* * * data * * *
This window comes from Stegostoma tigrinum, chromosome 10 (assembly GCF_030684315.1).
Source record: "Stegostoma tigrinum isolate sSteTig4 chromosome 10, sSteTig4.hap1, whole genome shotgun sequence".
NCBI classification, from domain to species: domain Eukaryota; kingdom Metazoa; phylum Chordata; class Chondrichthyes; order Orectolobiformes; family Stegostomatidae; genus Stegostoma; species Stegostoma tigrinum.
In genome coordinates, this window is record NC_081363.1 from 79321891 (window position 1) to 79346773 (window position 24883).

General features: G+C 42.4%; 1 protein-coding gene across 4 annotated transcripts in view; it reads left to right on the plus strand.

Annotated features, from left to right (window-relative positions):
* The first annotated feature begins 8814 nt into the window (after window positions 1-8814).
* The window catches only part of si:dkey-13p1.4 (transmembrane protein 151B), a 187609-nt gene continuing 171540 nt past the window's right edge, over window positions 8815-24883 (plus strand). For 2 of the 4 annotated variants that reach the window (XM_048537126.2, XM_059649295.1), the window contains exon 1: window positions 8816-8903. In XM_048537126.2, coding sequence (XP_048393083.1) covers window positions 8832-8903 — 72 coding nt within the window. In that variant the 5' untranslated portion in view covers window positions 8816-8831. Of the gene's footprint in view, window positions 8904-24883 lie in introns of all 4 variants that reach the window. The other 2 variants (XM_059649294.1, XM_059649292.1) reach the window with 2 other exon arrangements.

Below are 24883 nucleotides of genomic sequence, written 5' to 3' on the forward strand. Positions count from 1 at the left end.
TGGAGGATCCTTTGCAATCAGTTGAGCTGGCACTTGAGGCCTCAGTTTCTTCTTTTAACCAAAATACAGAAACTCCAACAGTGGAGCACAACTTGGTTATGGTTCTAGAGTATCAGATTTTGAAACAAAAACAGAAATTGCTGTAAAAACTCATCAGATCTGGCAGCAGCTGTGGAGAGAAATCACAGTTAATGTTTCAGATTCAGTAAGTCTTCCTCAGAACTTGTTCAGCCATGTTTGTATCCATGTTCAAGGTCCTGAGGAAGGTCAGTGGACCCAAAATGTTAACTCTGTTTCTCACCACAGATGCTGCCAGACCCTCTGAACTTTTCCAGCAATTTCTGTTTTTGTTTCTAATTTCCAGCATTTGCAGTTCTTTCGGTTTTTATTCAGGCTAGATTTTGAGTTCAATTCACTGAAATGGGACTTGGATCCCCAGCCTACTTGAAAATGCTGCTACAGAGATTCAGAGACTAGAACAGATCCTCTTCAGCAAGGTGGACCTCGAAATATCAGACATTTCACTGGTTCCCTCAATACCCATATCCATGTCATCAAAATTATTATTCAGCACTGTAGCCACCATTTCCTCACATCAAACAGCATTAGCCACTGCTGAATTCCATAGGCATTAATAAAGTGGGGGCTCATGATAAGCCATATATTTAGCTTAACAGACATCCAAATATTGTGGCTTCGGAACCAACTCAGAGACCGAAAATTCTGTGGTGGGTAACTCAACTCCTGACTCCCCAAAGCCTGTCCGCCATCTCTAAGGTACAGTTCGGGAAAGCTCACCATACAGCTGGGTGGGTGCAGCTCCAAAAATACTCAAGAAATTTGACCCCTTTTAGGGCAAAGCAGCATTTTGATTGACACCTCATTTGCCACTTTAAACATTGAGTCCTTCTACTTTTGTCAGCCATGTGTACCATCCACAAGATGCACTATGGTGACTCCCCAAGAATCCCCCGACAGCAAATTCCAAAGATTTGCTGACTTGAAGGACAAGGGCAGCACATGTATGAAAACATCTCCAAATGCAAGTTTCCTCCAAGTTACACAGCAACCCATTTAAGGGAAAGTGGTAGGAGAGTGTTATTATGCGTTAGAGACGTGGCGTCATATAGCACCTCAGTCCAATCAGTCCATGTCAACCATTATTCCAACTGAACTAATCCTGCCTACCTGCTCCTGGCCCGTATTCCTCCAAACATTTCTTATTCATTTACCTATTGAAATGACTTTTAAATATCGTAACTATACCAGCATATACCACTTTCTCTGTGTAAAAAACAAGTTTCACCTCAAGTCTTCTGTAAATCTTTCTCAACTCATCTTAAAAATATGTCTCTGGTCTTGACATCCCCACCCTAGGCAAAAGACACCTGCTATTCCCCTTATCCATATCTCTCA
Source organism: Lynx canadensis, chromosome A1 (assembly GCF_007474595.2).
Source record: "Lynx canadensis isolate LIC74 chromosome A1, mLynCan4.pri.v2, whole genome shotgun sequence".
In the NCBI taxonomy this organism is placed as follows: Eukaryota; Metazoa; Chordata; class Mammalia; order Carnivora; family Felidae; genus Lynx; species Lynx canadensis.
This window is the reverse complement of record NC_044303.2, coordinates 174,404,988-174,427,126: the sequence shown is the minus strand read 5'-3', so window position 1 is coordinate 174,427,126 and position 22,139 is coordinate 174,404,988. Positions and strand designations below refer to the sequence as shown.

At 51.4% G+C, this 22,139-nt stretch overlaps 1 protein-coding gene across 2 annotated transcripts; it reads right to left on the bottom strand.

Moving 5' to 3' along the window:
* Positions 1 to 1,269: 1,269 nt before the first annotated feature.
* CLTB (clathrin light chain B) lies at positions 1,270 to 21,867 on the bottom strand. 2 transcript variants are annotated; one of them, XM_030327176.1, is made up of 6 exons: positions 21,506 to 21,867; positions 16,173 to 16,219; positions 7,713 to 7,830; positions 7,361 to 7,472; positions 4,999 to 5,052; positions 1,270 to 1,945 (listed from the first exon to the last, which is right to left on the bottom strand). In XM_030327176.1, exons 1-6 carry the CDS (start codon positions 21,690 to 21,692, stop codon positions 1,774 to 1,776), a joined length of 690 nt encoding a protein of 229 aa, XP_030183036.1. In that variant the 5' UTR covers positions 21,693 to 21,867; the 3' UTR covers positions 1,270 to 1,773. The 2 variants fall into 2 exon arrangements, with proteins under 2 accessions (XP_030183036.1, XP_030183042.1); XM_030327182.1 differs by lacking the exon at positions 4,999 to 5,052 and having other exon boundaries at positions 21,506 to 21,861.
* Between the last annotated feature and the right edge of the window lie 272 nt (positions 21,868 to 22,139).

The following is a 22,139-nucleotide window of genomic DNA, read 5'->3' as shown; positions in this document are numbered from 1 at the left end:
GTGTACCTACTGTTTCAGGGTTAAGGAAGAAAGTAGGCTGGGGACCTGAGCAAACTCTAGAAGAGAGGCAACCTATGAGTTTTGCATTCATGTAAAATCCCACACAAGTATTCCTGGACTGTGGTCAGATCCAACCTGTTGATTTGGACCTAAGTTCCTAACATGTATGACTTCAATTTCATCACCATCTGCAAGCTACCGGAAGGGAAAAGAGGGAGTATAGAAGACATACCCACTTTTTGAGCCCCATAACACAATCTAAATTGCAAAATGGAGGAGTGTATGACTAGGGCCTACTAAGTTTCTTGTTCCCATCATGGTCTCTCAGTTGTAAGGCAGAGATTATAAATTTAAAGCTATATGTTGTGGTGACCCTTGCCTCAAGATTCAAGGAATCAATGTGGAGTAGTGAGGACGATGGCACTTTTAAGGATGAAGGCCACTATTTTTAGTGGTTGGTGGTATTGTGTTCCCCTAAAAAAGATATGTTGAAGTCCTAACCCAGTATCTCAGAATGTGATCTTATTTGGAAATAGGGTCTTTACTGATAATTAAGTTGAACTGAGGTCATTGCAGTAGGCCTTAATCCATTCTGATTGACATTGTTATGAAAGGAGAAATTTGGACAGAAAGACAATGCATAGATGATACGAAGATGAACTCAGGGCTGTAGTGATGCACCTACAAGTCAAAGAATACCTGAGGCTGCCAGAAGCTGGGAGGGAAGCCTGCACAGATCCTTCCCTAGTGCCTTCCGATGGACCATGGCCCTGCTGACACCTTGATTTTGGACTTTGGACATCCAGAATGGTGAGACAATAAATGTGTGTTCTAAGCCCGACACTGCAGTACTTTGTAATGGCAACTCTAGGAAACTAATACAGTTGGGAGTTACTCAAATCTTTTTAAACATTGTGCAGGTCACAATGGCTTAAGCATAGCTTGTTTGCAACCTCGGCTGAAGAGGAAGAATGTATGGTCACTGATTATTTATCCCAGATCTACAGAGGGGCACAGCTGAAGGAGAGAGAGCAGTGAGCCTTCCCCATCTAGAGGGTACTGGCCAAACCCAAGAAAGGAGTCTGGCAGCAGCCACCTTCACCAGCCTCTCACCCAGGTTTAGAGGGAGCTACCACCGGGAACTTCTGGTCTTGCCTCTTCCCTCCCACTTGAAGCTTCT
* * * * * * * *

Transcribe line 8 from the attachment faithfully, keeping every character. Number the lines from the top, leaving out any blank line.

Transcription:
* The window catches only part of si:dkey-13p1.4 (transmembrane protein 151B), a 187609-nt gene continuing 171540 nt past the window's right edge, over window positions 8815-24883 (plus strand). For 2 of the 4 annotated variants that reach the window (XM_048537126.2, XM_059649295.1), the window contains exon 1: window positions 8816-8903. In XM_048537126.2, coding sequence (XP_048393083.1) covers window positions 8832-8903 — 72 coding nt within the window. In that variant the 5' untranslated portion in view covers window positions 8816-8831. Of the gene's footprint in view, window positions 8904-24883 lie in introns of all 4 variants that reach the window. The other 2 variants (XM_059649294.1, XM_059649292.1) reach the window with 2 other exon arrangements.